Sinusitis arises when the tissue lining the sinuses swell up and become inflamed—the condition results as an inflammatory reaction to an infection from bacteria, fungus, or a virus. If you feel immense pressure and pain behind your eyes, you could be suffering from sinusitis.
Sinuses are the pathways that lie behind the eyes, forehead, and cheeks. They are lined with mucus membranes, which produce mucus or snot.
What Causes Sinusitis
If we have an allergy, a cold, or any condition that prevents the little hairs in our sinuses from sweeping out mucus, the extra mucus can block them. Hence, germs and bacteria start growing inside the sinuses and lead to pressure and pain. If symptoms subside within a month, you are lucky to have short-term or acute sinusitis.
However, if the symptoms do not subside within three months or longer, you are experiencing chronic sinusitis. If you don’t consult a professional ENT doctor, your symptoms may get worse.
Your doctor will examine your nose by tapping over the affected area or shining a light against your sinuses. If the diagnosis isn’t clear, you may require an MRI or x-ray. In some cases, doctors also recommend a CT scan.
Healthy sinuses contain no germs or bacteria. Hence, mucus easily drains out, and air flows freely through the sinuses. When too much mucus builds up, the sinus openings get blocked, and these areas become a breeding ground for bacteria and germs.
Here are some of the conditions that cause sinusitis.
- Allergies and colds result in too much mucus that blocks the openings of the sinuses
- Cilia or small hairs in the sinuses do not properly move mucus out
- Nasal polyps or a deviated nasal septum may block the sinuses
Here are some factors that increase the risk of developing sinusitis.
- Hay fever or allergic rhinitis
- Any diseases that prevent the proper functioning of cilia
- Cystic fibrosis
- Scuba diving or flying
- Weakened immunity
- Abnormal sinus structures
Here are some of the most common symptoms of acute sinusitis that an adult or child may experience if he is suffering from sinusitis.
- Loss of smell or bad breath
- Build-up of pressure and pain behind the eyes
- Tenderness of the face
- Nasal discharge or stuffiness
- Sore throat
While the symptoms of chronic and acute sinusitis are the same, if the symptoms last longer than twelve weeks, they indicate chronic sinusitis.
Here are some symptoms that indicate the presence of sinusitis in children.
- Respiratory illness or cold that gets better but then becomes worse
- Darkened nasal discharge and fever that lasts for at least three to four days
- Persistent cough with nasal discharge
Tests and Exams
When no over-the-counter medications seem to relieve the inflammation and pain you experience for a few weeks, it’s time to consult an ENT specialist who will perform an examination. Your doctor may also require any of the following imaging tests.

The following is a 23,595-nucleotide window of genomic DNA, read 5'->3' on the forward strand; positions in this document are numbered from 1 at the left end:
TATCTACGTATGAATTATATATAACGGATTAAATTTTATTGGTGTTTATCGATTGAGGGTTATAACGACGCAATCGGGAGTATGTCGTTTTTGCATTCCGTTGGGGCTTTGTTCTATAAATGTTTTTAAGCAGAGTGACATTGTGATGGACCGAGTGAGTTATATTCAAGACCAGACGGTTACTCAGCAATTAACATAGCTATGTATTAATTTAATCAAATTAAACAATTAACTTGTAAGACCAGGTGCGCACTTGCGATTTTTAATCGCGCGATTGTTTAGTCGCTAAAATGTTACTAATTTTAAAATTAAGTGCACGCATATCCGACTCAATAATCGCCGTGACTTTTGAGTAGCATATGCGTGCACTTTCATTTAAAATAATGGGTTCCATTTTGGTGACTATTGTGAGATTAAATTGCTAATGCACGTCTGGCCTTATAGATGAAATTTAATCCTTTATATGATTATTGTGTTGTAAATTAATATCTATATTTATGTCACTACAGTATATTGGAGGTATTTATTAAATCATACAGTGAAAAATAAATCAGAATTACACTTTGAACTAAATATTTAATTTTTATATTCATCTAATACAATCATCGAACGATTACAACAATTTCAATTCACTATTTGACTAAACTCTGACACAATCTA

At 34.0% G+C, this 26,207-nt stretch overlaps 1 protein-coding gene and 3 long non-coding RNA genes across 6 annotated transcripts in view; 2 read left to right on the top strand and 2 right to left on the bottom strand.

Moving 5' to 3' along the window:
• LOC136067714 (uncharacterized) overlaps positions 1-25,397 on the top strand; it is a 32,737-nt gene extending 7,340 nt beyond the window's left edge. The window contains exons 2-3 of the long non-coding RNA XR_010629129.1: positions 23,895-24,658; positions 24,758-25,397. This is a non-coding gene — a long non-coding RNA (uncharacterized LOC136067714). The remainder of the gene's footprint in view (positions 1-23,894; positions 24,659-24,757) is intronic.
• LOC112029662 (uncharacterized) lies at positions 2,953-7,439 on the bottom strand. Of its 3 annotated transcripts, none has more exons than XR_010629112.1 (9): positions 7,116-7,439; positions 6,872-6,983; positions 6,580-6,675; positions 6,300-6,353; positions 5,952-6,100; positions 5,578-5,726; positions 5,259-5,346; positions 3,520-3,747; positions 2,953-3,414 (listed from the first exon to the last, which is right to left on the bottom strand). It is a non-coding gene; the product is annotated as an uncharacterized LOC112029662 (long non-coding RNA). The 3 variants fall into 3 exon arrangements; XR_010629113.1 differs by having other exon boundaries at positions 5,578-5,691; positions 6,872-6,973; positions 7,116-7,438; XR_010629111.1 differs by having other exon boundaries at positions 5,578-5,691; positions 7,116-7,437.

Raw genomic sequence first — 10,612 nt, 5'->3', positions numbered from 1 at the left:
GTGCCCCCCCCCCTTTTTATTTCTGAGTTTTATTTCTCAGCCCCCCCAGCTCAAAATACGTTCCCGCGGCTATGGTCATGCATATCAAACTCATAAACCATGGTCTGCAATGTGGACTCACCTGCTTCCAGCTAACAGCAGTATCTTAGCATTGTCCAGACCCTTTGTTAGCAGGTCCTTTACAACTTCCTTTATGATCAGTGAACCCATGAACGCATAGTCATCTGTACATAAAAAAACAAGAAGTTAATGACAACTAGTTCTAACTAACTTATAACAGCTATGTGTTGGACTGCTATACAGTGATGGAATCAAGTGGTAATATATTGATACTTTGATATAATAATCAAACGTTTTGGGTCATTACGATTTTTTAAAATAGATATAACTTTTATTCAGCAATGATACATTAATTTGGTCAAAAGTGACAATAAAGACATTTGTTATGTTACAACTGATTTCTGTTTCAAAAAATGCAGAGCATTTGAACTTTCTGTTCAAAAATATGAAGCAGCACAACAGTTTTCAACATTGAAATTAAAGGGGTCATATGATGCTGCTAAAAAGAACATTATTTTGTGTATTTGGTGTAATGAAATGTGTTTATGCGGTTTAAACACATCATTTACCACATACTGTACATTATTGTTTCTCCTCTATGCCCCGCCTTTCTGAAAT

- X-rays: for diagnosing sinusitis
- CT scan: for a closer inspection of the tissues and bones of the sinuses
- MRI: to determine whether there is a fungal infection or a tumor in the sinuses
The doctor may also view sinuses utilizing a fiberoptic scope, also called rhinoscopy or nasal endoscopy. An ENT specialist can perform this process to inspect and diagnose the condition.
Some other tests include:
- Nasal culture
- Ciliary function test
- Allergy testing
- Blood tests for HIV
- Sweat chloride tests for cystic fibrosis
While you can cure a sinus infection using over-the-counter medicines and self-care measures, consulting an experienced and professional ENT specialist is the best option in case you have repeated attacks. An ENT doctor will check your symptoms and also inspect for nasal polyps or any allergies that are flaring up your sinuses.
The doctor will prescribe a few antibiotics and nasal saline rinses, and there is a good chance that the infection will go away on its own. Other treatments include antibiotics, nasal decongestant sprays, and pain relievers or using heating pads. However, if you don’t feel any improvement in your symptoms, your doctor may recommend sinus surgery as a last resort.
Possible Complications of Sinusitis
These complications are rare but can occur if you don’t seek treatment for chronic sinusitis.
- Bone infection abscess
- Orbital cellulitis
Schedule an appointment with an ENT specialist doctor if you frequently have congestion, nasal discharge, facial pain, or stuffy nose. Although fever is not a typical symptom, it can indicate a sinus infection. If you want to know more about how an ENT specialist can help you detect and treat sinusitis, get in touch with the best ear, nose, and throat specialist in NYC. Contact Michael Burnett, MD, PLLC. today. Dr. Burnett and his trained staff provide the latest treatments for acute and chronic sinus infections.
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